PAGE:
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Information security

What does it actually mean to be ‘secure’? Most people would think that security means protecting against unauthorised access but there’s actually a lot more to it.

Often when we talk about security we will start with the CIA triage. This doesn’t refer to the well-known intelligence service; it’s an abbreviation of the following three main features of information security:

  • Confidentiality ensures that information is not disclosed to unauthorised persons and processes
  • Integrity provides several guarantees:
    • Preventing the modification of information by unauthorised users
    • Preventing the unauthorised or unintentional modification of information by authorised users
    • Preserving internal and external consistency
    • Internal – logical connection within the data in the system
    • External – logical connection between the objects in the real world and their representations in the system
  • Availability guarantees that authorised users have uninterrupted access to the system/information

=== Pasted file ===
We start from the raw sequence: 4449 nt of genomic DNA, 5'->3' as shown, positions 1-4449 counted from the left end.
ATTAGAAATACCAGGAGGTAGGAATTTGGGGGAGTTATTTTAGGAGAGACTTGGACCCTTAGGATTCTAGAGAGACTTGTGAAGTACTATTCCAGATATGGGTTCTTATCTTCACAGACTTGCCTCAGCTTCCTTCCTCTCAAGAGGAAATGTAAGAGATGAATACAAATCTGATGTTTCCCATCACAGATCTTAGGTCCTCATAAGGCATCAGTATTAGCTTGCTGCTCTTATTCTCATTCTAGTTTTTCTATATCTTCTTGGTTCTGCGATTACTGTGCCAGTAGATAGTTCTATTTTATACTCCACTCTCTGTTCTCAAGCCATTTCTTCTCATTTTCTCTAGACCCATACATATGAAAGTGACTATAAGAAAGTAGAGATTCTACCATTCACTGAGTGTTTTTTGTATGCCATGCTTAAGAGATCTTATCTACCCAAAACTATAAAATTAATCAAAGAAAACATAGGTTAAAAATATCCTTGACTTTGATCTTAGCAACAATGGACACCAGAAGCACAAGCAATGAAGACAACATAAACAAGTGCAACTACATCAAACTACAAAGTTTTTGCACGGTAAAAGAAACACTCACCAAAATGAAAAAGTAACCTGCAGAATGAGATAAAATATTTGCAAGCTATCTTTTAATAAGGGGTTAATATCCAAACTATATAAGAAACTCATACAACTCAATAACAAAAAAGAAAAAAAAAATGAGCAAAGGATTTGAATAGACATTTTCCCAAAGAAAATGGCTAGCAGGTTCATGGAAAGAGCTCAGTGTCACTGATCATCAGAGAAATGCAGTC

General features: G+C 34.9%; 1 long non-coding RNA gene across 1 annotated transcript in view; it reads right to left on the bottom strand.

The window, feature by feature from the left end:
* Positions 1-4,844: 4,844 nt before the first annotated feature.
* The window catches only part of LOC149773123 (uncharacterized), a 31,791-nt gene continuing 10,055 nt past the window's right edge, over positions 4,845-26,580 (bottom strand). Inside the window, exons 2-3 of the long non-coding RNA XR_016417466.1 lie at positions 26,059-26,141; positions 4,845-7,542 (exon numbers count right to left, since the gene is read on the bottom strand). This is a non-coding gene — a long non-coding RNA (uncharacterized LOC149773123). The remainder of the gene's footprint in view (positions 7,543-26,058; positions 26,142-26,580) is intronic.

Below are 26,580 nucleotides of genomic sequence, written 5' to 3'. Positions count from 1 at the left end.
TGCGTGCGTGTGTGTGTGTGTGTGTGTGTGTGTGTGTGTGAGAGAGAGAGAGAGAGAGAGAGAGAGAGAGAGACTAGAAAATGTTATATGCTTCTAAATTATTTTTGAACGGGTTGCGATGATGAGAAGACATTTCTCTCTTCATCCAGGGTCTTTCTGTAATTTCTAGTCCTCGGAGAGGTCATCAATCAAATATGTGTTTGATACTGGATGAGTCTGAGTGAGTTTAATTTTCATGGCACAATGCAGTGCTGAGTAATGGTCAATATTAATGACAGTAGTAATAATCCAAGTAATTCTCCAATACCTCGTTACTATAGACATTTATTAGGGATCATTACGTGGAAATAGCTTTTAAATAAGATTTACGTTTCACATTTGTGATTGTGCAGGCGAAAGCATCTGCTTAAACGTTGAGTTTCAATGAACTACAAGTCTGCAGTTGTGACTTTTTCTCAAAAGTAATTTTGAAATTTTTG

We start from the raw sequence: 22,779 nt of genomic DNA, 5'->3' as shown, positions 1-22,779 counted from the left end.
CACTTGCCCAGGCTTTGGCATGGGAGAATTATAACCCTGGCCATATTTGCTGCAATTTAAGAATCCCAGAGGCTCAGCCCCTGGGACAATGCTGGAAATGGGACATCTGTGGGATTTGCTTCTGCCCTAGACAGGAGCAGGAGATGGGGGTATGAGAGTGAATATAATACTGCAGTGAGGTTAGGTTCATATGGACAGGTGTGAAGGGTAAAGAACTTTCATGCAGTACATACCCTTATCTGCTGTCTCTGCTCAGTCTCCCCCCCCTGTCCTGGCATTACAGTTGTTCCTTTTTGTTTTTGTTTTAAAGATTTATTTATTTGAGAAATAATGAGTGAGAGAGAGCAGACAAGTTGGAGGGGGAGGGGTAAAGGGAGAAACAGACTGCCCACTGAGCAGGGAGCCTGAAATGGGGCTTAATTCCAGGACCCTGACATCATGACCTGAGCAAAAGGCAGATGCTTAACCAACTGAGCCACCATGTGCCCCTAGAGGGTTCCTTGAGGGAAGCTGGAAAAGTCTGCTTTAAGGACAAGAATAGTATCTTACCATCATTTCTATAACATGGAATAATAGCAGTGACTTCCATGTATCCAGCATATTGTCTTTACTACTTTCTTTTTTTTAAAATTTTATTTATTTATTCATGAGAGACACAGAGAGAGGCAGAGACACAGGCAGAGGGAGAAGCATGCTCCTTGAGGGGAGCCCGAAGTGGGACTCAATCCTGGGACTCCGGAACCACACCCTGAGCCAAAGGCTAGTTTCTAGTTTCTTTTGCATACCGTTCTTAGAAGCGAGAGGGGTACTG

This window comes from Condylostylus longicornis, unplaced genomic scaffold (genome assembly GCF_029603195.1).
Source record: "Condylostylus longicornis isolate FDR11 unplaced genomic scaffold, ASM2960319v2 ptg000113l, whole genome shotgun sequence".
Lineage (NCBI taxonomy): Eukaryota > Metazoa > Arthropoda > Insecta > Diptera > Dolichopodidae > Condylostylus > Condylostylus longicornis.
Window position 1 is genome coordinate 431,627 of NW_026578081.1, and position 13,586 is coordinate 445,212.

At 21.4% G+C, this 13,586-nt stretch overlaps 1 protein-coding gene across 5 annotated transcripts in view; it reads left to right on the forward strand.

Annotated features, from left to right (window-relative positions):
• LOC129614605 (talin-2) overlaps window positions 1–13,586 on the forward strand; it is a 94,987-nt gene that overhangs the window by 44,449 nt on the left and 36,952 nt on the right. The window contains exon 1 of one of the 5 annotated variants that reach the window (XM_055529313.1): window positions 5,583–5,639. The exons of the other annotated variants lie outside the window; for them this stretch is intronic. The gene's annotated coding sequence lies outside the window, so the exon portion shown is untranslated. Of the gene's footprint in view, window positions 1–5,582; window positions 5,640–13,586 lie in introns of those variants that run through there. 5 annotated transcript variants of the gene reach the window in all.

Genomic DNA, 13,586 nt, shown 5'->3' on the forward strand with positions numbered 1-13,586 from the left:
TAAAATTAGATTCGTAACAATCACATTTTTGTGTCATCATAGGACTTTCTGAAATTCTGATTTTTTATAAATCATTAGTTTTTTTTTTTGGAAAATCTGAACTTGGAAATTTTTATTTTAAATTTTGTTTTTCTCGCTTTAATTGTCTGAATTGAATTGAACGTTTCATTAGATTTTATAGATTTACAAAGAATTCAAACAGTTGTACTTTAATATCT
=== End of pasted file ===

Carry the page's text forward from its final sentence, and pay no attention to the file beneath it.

Other evaluation factors

In addition, there many other factors that we need to consider when evaluating the security of a system. Some of these are:

  • Authenticity – confirmation of the origin and identity of an information source
  • Identification – confirming the identity of a user
  • Authentication – confirmation of the evidence of a user’s identity
  • Accountability – assigning responsibility for a user’s actions
  • Non-repudiation – a user cannot deny that they have sent a particular message or performed a particular action
  • Privacy – protection of individually identifiable information
  • Organisational security policy – a high-level statement of the structure, processes and mechanisms covering information security

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This article is from the free online course:

Ethical Hacking: An Introduction

Coventry University